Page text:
The Boise City Historian is frequently asked questions regarding Boise’s rich cultural history. Topics range from specific questions about historic buildings to past events and political figures. We will begin sharing with you the Boise related Q&As we have received. To search our blog, specifically for Historic Q&A, click on the “Historic Q&A” category on the right.
What is the history of the block on Front St. Between Fifth and Sixth streets?
I know that in 1901-1902 the following were listed in the city directory. I researched up until 1927 for most of the area.
515 Front – George Rhodes (Laborer)- lived there till he died in 1908
518 Front - Michael Johnson (miner) – moved by 1905
523 Front – Rhodes John (Laborer then teamster) lived there until around 1909 or 1910.
527 Front – Bates, Chester (painter) moved by 1905
601 Front – Jennie Brooks – moved by 1905
607 Front – Emma and Catherine Tate – Catherine is not listed after 1902 but Emma continued to be listed until the 1906-07 directory. I believe that these are the Tate sisters, part of the family that owned Triangle Dairy. You could probably confirm that with existing family members.
Across the street at 214 6th street is Gueny Valle. In 1904 William Valle is listed at that home and he was a harness-maker. He is listed as a resident at that address until 1912. Then in 1923 he moved back to 220 on the corner of 6th and Front.
It is interesting that Mr Valle was a harness-maker, since in 1905 the Palace Livery opened at 606 Front St. This wasn’t exactly on the corner but there wasn’t anything in between it and the NW corner. The SW corner was also vacant.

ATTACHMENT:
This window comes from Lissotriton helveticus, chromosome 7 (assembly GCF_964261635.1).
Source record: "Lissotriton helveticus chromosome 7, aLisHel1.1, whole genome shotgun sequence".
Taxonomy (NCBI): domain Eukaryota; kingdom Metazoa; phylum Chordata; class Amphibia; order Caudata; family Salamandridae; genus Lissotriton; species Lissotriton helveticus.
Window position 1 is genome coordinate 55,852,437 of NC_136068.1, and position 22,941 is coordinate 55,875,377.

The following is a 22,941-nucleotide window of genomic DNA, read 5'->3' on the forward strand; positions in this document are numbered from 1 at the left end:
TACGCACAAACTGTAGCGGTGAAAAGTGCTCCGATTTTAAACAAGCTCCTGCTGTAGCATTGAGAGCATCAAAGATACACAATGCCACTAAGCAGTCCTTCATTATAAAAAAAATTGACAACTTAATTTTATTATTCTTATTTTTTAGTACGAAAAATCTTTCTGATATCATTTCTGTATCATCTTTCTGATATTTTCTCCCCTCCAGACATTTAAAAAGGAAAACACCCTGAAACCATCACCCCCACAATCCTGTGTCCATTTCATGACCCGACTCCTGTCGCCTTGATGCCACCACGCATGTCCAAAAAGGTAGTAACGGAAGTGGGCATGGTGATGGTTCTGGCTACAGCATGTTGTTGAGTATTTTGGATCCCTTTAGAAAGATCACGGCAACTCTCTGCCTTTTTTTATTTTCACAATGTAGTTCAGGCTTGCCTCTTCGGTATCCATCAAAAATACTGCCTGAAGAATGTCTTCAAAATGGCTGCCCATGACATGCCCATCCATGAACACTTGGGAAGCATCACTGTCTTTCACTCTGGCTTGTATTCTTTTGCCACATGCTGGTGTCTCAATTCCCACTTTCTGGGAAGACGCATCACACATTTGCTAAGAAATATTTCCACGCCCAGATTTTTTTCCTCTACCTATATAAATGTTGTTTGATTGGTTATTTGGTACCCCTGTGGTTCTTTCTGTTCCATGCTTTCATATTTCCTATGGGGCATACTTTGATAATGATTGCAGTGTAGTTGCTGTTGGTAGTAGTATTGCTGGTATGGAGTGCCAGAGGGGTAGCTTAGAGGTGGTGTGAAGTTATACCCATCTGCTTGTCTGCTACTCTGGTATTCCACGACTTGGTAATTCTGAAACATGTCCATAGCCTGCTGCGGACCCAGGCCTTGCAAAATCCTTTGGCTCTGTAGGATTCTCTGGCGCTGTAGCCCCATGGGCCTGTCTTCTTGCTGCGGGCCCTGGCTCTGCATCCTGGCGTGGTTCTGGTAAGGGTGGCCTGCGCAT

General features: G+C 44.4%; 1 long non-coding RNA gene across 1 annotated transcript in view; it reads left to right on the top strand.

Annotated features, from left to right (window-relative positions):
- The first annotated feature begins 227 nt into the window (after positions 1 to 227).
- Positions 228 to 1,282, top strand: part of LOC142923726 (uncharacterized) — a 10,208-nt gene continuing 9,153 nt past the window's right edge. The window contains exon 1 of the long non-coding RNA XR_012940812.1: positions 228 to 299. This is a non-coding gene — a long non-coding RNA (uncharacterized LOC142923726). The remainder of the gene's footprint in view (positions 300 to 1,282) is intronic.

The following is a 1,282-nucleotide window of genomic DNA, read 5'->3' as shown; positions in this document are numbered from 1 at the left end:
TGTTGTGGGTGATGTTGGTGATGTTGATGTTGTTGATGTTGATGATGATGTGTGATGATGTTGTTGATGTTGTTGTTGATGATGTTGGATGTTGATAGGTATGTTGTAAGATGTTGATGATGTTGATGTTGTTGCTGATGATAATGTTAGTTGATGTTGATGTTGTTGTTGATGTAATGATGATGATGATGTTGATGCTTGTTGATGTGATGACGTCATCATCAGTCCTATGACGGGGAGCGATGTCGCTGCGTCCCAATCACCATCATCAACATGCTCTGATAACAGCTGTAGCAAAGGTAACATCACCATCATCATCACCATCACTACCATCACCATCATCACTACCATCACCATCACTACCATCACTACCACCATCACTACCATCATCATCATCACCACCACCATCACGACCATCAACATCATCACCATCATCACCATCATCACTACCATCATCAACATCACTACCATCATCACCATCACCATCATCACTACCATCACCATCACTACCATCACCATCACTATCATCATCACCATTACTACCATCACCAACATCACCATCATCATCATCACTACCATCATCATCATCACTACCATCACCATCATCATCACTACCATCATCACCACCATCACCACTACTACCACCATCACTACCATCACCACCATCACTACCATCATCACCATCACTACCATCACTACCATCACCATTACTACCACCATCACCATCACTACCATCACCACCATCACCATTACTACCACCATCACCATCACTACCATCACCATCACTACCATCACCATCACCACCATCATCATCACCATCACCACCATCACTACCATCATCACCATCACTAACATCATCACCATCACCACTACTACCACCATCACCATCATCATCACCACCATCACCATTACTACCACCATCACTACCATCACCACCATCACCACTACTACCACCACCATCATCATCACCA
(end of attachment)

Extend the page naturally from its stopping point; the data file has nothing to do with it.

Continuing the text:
I would assume that 6th street was brought across Front street in 1911 since Boise Lumber Company built a large warehouse and shipping center on the SE Block of that intersection. The 1912 map shows its placement. From 1911 until 1950, Boise Lumber Company operated at that site. They had a mill 1/4 mile east of the old Natatorium and I am sure that the rail was used to transport lumber from there to the Front St location. Then shortly after they moved to Broadway, Tennyson’s Transfer and storage was there until the 1980s.
In 1919 or 1920 Independent Coal and Transfer moved to 515 Front St. This was owned by a Compton and further research might show that the business evolved into Compton Transfer and Storage. But in 1927 it was still Independent Coal and Transfer.
Over all I would say that early use was small dwellings for single laborers and widows or women. The Livery would be the type of business that would be located on the outskirts of town. In previous research we also know that there were orchards on 5th street, south of Front and of course Tom Davis’ orchards would have been just south of that. Then many of the small dwellings were torn down and replaced by warehouse type businesses that utilized the railroad. We also found some evidence of Basque families living on 5th street. Early on they were sheepherders but as time went on they evolved into a laboring class.
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